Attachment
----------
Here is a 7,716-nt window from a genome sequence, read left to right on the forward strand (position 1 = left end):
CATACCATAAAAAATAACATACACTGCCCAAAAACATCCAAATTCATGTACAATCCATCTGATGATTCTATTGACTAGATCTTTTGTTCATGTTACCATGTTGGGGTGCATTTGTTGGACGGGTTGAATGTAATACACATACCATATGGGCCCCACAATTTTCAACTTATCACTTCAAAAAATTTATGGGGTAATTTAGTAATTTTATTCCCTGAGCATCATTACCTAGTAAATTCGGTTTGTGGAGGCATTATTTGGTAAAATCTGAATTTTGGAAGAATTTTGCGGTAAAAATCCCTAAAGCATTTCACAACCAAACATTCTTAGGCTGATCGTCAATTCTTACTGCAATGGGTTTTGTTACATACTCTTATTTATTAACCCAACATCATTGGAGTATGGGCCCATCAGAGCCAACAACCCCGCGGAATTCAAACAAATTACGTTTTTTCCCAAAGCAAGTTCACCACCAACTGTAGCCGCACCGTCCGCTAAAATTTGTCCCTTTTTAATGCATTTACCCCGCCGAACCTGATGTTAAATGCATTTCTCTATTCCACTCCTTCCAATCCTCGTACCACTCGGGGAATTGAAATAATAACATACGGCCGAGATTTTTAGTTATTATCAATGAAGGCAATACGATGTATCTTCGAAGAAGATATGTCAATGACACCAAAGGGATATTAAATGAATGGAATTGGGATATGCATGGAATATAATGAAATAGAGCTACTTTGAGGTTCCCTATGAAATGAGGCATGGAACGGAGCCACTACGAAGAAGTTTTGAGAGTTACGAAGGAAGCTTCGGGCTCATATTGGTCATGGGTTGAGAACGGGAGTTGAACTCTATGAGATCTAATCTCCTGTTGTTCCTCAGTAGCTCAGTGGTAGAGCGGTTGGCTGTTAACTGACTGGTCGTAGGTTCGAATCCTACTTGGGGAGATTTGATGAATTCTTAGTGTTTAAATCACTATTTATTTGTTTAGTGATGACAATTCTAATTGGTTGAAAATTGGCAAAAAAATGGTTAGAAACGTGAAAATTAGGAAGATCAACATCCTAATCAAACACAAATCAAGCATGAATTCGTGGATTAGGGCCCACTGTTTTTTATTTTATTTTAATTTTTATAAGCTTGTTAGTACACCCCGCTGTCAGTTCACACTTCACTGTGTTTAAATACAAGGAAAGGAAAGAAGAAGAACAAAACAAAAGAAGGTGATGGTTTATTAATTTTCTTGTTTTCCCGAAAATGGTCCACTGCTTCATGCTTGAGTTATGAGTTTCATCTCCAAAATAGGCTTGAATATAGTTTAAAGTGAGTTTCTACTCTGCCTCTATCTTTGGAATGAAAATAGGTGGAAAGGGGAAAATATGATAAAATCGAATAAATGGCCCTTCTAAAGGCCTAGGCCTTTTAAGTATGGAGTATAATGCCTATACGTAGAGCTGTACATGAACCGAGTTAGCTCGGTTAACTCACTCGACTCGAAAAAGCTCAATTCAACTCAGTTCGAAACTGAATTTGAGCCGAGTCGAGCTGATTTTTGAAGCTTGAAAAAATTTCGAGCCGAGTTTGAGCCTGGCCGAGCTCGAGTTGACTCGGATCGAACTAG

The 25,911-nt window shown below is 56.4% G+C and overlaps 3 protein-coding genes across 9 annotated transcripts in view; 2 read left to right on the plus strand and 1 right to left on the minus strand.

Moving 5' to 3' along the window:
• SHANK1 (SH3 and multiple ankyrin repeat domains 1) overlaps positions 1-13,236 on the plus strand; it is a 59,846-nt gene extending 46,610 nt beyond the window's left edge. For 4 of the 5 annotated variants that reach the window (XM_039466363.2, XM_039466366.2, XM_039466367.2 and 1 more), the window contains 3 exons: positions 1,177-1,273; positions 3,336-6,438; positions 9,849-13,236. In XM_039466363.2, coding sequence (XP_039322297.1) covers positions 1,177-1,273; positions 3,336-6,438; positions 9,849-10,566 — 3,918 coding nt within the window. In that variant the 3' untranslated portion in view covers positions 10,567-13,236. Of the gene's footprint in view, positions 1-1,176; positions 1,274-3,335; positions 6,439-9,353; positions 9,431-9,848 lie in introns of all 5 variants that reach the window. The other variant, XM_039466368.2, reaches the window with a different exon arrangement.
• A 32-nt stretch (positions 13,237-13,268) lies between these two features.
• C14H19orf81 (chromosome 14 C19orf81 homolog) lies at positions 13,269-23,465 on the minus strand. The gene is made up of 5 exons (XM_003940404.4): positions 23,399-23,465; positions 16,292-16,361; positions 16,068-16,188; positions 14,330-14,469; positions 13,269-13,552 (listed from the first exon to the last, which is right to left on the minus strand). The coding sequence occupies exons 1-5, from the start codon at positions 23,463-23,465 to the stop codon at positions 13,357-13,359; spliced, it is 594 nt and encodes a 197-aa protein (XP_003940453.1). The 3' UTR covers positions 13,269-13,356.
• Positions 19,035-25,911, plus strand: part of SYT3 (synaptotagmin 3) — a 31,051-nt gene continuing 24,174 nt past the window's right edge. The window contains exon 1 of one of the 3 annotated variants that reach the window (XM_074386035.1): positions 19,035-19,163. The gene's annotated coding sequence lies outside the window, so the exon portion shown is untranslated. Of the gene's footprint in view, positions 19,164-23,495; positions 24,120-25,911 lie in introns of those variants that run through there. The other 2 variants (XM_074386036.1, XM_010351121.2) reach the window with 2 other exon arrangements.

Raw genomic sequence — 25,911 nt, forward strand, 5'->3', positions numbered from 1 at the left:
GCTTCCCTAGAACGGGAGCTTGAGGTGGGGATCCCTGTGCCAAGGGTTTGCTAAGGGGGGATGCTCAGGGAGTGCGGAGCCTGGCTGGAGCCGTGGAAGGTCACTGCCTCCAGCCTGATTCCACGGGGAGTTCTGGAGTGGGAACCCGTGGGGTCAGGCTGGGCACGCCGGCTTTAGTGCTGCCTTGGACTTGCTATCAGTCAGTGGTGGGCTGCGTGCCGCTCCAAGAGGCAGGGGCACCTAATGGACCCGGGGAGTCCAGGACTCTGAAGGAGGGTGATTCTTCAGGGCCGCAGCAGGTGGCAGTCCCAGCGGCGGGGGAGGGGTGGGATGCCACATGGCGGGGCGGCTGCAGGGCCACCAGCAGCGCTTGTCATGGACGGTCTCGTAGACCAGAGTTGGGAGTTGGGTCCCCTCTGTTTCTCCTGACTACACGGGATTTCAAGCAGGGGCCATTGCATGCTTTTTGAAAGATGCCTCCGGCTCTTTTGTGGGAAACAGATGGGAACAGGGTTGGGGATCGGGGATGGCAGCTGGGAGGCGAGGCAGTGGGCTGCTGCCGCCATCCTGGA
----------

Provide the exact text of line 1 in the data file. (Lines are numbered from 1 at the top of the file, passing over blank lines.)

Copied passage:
Here is a 7,716-nt window from a genome sequence, read left to right on the forward strand (position 1 = left end):